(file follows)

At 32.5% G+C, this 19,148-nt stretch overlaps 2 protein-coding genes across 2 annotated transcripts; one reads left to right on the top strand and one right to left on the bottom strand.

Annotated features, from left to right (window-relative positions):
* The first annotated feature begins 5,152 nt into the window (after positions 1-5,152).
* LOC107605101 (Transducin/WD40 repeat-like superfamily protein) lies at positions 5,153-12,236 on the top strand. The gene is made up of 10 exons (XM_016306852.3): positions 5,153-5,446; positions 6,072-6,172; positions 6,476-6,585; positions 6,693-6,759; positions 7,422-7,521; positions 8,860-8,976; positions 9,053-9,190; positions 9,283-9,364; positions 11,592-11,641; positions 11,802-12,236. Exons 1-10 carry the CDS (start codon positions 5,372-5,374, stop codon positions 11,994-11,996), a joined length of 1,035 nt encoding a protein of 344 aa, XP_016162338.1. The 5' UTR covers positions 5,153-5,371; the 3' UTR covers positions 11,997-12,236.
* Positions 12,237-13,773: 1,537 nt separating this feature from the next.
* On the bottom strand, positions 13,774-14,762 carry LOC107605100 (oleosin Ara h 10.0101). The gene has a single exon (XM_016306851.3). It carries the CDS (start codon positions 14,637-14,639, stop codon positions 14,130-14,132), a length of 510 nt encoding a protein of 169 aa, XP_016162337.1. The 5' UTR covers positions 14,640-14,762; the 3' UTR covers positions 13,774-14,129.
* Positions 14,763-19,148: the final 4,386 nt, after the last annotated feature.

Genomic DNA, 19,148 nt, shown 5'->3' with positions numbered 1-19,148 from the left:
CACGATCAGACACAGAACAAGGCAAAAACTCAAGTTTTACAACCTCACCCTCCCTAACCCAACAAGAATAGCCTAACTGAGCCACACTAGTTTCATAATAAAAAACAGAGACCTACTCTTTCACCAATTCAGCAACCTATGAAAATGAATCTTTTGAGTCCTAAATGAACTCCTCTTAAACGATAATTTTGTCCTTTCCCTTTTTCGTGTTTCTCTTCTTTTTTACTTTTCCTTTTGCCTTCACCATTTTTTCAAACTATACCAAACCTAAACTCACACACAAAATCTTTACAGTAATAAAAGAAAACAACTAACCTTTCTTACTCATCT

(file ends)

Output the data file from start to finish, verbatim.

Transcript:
At 32.5% G+C, this 19,148-nt stretch overlaps 2 protein-coding genes across 2 annotated transcripts; one reads left to right on the top strand and one right to left on the bottom strand.

Annotated features, from left to right (window-relative positions):
* The first annotated feature begins 5,152 nt into the window (after positions 1-5,152).
* LOC107605101 (Transducin/WD40 repeat-like superfamily protein) lies at positions 5,153-12,236 on the top strand. The gene is made up of 10 exons (XM_016306852.3): positions 5,153-5,446; positions 6,072-6,172; positions 6,476-6,585; positions 6,693-6,759; positions 7,422-7,521; positions 8,860-8,976; positions 9,053-9,190; positions 9,283-9,364; positions 11,592-11,641; positions 11,802-12,236. Exons 1-10 carry the CDS (start codon positions 5,372-5,374, stop codon positions 11,994-11,996), a joined length of 1,035 nt encoding a protein of 344 aa, XP_016162338.1. The 5' UTR covers positions 5,153-5,371; the 3' UTR covers positions 11,997-12,236.
* Positions 12,237-13,773: 1,537 nt separating this feature from the next.
* On the bottom strand, positions 13,774-14,762 carry LOC107605100 (oleosin Ara h 10.0101). The gene has a single exon (XM_016306851.3). It carries the CDS (start codon positions 14,637-14,639, stop codon positions 14,130-14,132), a length of 510 nt encoding a protein of 169 aa, XP_016162337.1. The 5' UTR covers positions 14,640-14,762; the 3' UTR covers positions 13,774-14,129.
* Positions 14,763-19,148: the final 4,386 nt, after the last annotated feature.

Genomic DNA, 19,148 nt, shown 5'->3' with positions numbered 1-19,148 from the left:
CACGATCAGACACAGAACAAGGCAAAAACTCAAGTTTTACAACCTCACCCTCCCTAACCCAACAAGAATAGCCTAACTGAGCCACACTAGTTTCATAATAAAAAACAGAGACCTACTCTTTCACCAATTCAGCAACCTATGAAAATGAATCTTTTGAGTCCTAAATGAACTCCTCTTAAACGATAATTTTGTCCTTTCCCTTTTTCGTGTTTCTCTTCTTTTTTACTTTTCCTTTTGCCTTCACCATTTTTTCAAACTATACCAAACCTAAACTCACACACAAAATCTTTACAGTAATAAAAGAAAACAACTAACCTTTCTTACTCATCT